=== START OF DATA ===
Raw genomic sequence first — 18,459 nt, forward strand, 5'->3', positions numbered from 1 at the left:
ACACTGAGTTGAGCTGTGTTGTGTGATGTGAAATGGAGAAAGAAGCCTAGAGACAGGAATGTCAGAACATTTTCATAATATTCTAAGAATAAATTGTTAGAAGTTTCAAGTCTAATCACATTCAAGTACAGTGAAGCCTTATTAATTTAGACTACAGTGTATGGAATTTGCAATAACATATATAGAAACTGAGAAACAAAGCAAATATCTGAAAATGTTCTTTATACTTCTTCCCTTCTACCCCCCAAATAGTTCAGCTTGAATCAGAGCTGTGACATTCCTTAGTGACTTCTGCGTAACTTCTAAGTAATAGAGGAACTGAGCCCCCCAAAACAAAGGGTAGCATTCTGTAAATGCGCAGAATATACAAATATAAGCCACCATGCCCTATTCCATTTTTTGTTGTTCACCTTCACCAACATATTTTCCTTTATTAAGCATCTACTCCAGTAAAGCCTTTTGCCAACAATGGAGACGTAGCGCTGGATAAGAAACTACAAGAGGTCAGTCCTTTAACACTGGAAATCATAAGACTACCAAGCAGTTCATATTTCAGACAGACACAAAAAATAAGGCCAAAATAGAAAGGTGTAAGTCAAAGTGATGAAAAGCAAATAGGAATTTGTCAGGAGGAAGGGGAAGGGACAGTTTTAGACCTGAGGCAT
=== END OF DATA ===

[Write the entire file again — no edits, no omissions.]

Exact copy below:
Raw genomic sequence first — 18,459 nt, forward strand, 5'->3', positions numbered from 1 at the left:
ACACTGAGTTGAGCTGTGTTGTGTGATGTGAAATGGAGAAAGAAGCCTAGAGACAGGAATGTCAGAACATTTTCATAATATTCTAAGAATAAATTGTTAGAAGTTTCAAGTCTAATCACATTCAAGTACAGTGAAGCCTTATTAATTTAGACTACAGTGTATGGAATTTGCAATAACATATATAGAAACTGAGAAACAAAGCAAATATCTGAAAATGTTCTTTATACTTCTTCCCTTCTACCCCCCAAATAGTTCAGCTTGAATCAGAGCTGTGACATTCCTTAGTGACTTCTGCGTAACTTCTAAGTAATAGAGGAACTGAGCCCCCCAAAACAAAGGGTAGCATTCTGTAAATGCGCAGAATATACAAATATAAGCCACCATGCCCTATTCCATTTTTTGTTGTTCACCTTCACCAACATATTTTCCTTTATTAAGCATCTACTCCAGTAAAGCCTTTTGCCAACAATGGAGACGTAGCGCTGGATAAGAAACTACAAGAGGTCAGTCCTTTAACACTGGAAATCATAAGACTACCAAGCAGTTCATATTTCAGACAGACACAAAAAATAAGGCCAAAATAGAAAGGTGTAAGTCAAAGTGATGAAAAGCAAATAGGAATTTGTCAGGAGGAAGGGGAAGGGACAGTTTTAGACCTGAGGCAT